• You can reduce client caching by booting the clients with less DRAM: eg, eeprom physmem=786432 for 3 Gbytes on Solaris x86. Otherwise the test can hit from client cache and test the client instead of the target!

Client Workload

  • NFSv3 is generally the fastest protocol to test.

  • Consider umount/mount cycles on the clients between runs to flush the client cache.

  • NFS client mount options: Tune the "rsize" and "wsize" option to match the workload. Eg, rsize=8192 for random 8 Kbyte IOPS tests, to reduce unnecessary read-ahead; and rsize=131072 for streaming (and also try setting nfs3_bsize to 131072 in /etc/system on the clients for the streaming tests.)

    For read tests, try "forcedirectio" if your NFS client supports this option (Solaris does) – this especially helps clients apply a heavier workload by not using their own cache. Don't leave this option enabled for write tests.

  • Whatever benchmark tool you use, you want to try multiple threads/processes per client. For max streaming tests I generally use 2 processes per client with 20 clients, so thats 40 client processes in total; for max random IOPS tests I use a lot more (100+ client processes in total.)

  • Don't trust benchmark tools – most are misleading in some way. Roch explains Bonnie++ here, and we have more posts planned for other tools. Always double check what the benchmark tool is doing using Analytics on the 7410.

  • Benchmark working set: very important! To properly test the 7410, you need to plan different total file sizes or working sets for the benchmarks. Ideally you'd run one benchmark that the server could entirely cache in DRAM, another that cached in Readzilla, and another that hit disk.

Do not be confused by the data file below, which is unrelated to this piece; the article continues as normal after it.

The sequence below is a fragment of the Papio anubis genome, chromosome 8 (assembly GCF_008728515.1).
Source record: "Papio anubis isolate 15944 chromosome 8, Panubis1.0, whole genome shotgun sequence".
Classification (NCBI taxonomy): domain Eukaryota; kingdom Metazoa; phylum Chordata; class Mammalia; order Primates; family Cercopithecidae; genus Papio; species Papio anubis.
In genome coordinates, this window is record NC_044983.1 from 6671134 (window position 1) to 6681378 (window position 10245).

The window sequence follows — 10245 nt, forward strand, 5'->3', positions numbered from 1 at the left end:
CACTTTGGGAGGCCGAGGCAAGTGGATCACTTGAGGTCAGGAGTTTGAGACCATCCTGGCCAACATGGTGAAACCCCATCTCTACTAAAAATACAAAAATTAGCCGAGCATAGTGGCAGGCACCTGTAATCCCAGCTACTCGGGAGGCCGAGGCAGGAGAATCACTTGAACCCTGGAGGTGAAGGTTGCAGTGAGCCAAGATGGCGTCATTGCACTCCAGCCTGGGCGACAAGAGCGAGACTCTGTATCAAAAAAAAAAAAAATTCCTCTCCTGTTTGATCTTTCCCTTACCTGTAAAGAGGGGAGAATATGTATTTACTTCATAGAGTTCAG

If you are using a benchmark tool without tuning the file size, you are probably getting this wrong. For example, the defaults for iozone are very small (512 Mbytes and less) and can entirely cache on the client. If I want to test both DRAM and disk performance on a 7410 with 128 Gbytes of DRAM, I'll use a total file size of 100 Gbytes for the DRAM test, and at least 1 Terabyte (preferably 10 Terabytes) for the disk test.

  • Keep a close eye on the clients for any issues. Eg, DTrace kernel activity.

  • Getting the best numbers involves tuning the clients as much as possible. For example, use a large value for autoup (300); tune tcp_recv_hiwat (for read tests, 400K should be good in general, 1 MB or more for long latency links.) The aim is to eliminate any effects from the available clients, and have results which are bounded by the targets performance.

  • Aim for my limits: That will help sanity check your numbers, to see if they are way off.

The Sun Storage 7410 doesn't need special tuning at all (no messing with /etc/system settings.) If it did, we'd consider that a bug we should fix. Indeed, this is part of what Fishworks is about – the expert tuning has already been done in our products. What there is left for the customer is simple and industry common: pick mirroring or double parity RAID, jumbo frames, no access time updates and tuning the filesystem record size. The clients require much, much more tuning and fussing when doing these performance tests.

In my next post, I'll show the simple tools I use to apply test workloads.